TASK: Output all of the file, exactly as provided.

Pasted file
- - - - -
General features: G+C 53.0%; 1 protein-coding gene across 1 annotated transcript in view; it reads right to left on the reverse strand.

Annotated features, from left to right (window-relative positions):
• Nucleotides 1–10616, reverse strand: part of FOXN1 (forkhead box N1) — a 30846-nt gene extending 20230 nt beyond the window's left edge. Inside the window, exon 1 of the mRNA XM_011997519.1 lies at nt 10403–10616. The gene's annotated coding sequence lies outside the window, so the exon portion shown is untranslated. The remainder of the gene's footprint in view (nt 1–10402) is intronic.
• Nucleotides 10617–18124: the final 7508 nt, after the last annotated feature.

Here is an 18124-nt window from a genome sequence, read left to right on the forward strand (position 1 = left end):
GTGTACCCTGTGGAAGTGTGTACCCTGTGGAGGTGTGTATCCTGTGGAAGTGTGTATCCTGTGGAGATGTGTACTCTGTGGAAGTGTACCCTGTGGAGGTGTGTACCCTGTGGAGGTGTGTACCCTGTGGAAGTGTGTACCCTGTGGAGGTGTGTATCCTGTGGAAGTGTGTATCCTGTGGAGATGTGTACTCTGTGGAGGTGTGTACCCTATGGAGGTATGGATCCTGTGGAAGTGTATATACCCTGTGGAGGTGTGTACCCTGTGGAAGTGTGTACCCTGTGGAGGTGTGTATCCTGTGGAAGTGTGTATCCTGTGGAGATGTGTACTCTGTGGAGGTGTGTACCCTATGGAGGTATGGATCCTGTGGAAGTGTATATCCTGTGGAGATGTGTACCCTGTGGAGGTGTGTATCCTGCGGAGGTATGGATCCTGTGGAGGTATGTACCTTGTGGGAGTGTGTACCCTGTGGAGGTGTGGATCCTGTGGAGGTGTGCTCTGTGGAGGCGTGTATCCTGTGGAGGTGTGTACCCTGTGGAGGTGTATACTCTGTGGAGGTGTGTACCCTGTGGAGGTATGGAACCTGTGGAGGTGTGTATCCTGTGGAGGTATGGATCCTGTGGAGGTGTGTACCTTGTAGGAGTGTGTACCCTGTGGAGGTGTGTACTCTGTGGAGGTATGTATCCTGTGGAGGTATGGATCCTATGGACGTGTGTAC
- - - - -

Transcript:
General features: G+C 53.0%; 1 protein-coding gene across 1 annotated transcript in view; it reads right to left on the reverse strand.

Annotated features, from left to right (window-relative positions):
• Nucleotides 1–10616, reverse strand: part of FOXN1 (forkhead box N1) — a 30846-nt gene extending 20230 nt beyond the window's left edge. Inside the window, exon 1 of the mRNA XM_011997519.1 lies at nt 10403–10616. The gene's annotated coding sequence lies outside the window, so the exon portion shown is untranslated. The remainder of the gene's footprint in view (nt 1–10402) is intronic.
• Nucleotides 10617–18124: the final 7508 nt, after the last annotated feature.

Here is an 18124-nt window from a genome sequence, read left to right on the forward strand (position 1 = left end):
GTGTACCCTGTGGAAGTGTGTACCCTGTGGAGGTGTGTATCCTGTGGAAGTGTGTATCCTGTGGAGATGTGTACTCTGTGGAAGTGTACCCTGTGGAGGTGTGTACCCTGTGGAGGTGTGTACCCTGTGGAAGTGTGTACCCTGTGGAGGTGTGTATCCTGTGGAAGTGTGTATCCTGTGGAGATGTGTACTCTGTGGAGGTGTGTACCCTATGGAGGTATGGATCCTGTGGAAGTGTATATACCCTGTGGAGGTGTGTACCCTGTGGAAGTGTGTACCCTGTGGAGGTGTGTATCCTGTGGAAGTGTGTATCCTGTGGAGATGTGTACTCTGTGGAGGTGTGTACCCTATGGAGGTATGGATCCTGTGGAAGTGTATATCCTGTGGAGATGTGTACCCTGTGGAGGTGTGTATCCTGCGGAGGTATGGATCCTGTGGAGGTATGTACCTTGTGGGAGTGTGTACCCTGTGGAGGTGTGGATCCTGTGGAGGTGTGCTCTGTGGAGGCGTGTATCCTGTGGAGGTGTGTACCCTGTGGAGGTGTATACTCTGTGGAGGTGTGTACCCTGTGGAGGTATGGAACCTGTGGAGGTGTGTATCCTGTGGAGGTATGGATCCTGTGGAGGTGTGTACCTTGTAGGAGTGTGTACCCTGTGGAGGTGTGTACTCTGTGGAGGTATGTATCCTGTGGAGGTATGGATCCTATGGACGTGTGTAC